Our immigration reforms will return migration to sustainable levels in the tens of thousands, reducing pressures on communities. Changes to family immigration rules will ensure that migrants are not a burden on the taxpayer but can speak English and pay their way, and a new “Life in the UK” test will have British history and culture at its heart. All of that will help ensure that migrants are better able to integrate in the UK.
I welcome the Minister’s comments. The cornerstone of successful integration in Bedford and Kempston for generations has been a clear focus on hard work and strong family values. Will the Minister assure me that he will continue to promote those values, rather than the pattern of welfare dependency that has emerged in recent years?
Absolutely. My hon. Friend makes an entirely valid point, because most immigrants come here to work and we should encourage them to do so. That is why our new “Life in the UK” test booklet will concentrate more on British history, British values and great people in British history and rather less than the previous Government’s version did on how to claim benefits.
When my parents left their homeland in the 1960s to settle in the UK, they brought with them a deep respect and love for Britain. Sadly, too few migrants share that approach today. I therefore welcome the changes to the “Life in the UK” test that my hon. Friend has outlined. Does he agree that they will help to underline the importance of immigrants learning the English language?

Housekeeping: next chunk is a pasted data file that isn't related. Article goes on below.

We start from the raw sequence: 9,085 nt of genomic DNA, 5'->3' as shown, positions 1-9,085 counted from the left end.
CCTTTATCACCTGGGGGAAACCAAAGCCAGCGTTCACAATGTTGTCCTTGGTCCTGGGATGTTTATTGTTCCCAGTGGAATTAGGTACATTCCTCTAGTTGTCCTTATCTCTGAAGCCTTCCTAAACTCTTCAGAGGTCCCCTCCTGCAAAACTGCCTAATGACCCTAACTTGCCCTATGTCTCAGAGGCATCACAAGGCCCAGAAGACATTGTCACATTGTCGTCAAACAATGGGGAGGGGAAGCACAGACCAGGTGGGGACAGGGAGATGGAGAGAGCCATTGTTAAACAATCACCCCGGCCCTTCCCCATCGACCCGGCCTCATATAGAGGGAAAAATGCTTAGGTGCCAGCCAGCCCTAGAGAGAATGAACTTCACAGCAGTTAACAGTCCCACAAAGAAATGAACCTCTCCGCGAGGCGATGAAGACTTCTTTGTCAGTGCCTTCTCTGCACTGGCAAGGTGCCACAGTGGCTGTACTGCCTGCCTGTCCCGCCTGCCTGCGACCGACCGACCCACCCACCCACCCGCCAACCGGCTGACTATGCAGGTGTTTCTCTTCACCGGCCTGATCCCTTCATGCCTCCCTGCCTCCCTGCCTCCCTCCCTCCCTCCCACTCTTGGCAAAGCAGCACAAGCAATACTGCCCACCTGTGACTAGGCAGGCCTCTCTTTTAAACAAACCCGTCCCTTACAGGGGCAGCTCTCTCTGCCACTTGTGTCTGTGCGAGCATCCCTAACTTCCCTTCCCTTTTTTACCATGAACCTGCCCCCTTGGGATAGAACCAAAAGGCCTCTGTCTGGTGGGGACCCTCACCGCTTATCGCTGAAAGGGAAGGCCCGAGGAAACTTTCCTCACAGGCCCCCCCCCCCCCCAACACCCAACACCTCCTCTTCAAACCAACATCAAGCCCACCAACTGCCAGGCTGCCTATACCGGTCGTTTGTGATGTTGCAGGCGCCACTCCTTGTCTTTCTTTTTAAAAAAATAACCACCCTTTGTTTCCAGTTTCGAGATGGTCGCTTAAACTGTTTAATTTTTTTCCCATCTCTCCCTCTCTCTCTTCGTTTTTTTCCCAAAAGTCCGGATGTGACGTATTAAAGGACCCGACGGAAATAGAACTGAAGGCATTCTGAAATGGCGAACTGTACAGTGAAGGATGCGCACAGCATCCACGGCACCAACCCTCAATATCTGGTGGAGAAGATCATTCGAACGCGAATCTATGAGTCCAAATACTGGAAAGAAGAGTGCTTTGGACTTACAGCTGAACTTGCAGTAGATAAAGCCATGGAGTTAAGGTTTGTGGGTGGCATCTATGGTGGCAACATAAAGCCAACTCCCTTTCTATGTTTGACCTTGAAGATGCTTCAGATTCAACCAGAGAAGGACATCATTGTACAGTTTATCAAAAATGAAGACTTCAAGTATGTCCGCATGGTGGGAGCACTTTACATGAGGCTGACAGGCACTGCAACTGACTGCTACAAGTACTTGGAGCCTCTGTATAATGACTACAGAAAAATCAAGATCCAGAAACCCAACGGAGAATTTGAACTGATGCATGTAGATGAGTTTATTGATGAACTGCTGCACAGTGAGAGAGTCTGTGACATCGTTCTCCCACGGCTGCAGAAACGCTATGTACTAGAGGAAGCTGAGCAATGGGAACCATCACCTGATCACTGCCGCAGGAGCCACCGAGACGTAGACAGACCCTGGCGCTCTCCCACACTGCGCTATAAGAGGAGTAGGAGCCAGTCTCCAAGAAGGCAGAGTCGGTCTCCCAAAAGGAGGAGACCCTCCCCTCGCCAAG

That is absolutely right. It is obvious that it is easier for someone to make a success of their life in a new country if they can speak the language properly. That is why we have increased the English requirements across the board for migrants who intend to settle here. That will help them not only to integrate better in the wider community but to make a success of their own lives. Opposition Members who campaign against the changes are letting down future generations of migrants to this country.
Does the Minister accept that a continuing huge backlog of unprocessed cases in the “legacy” category, along with arbitrary and at times unfair decisions against genuine and entirely meritorious applicants for visas to visit relatives in the UK, continues to make it very difficult to promote effective immigration among sections of ethnic minorities who believe that the rules are not being applied fairly?
On legacy cases, the right hon. Gentleman is entirely right. In the middle of the last decade, half a million cases were famously discovered, and we are sorting that out. The asylum archive is now down by 24,000 from the high of 98,000 that it reached in 2011, so this Government, unlike the previous one, are getting to grips with the terrible problems that we inherited. We are increasingly successful in providing not just sustainable levels of immigration but a system in which people can—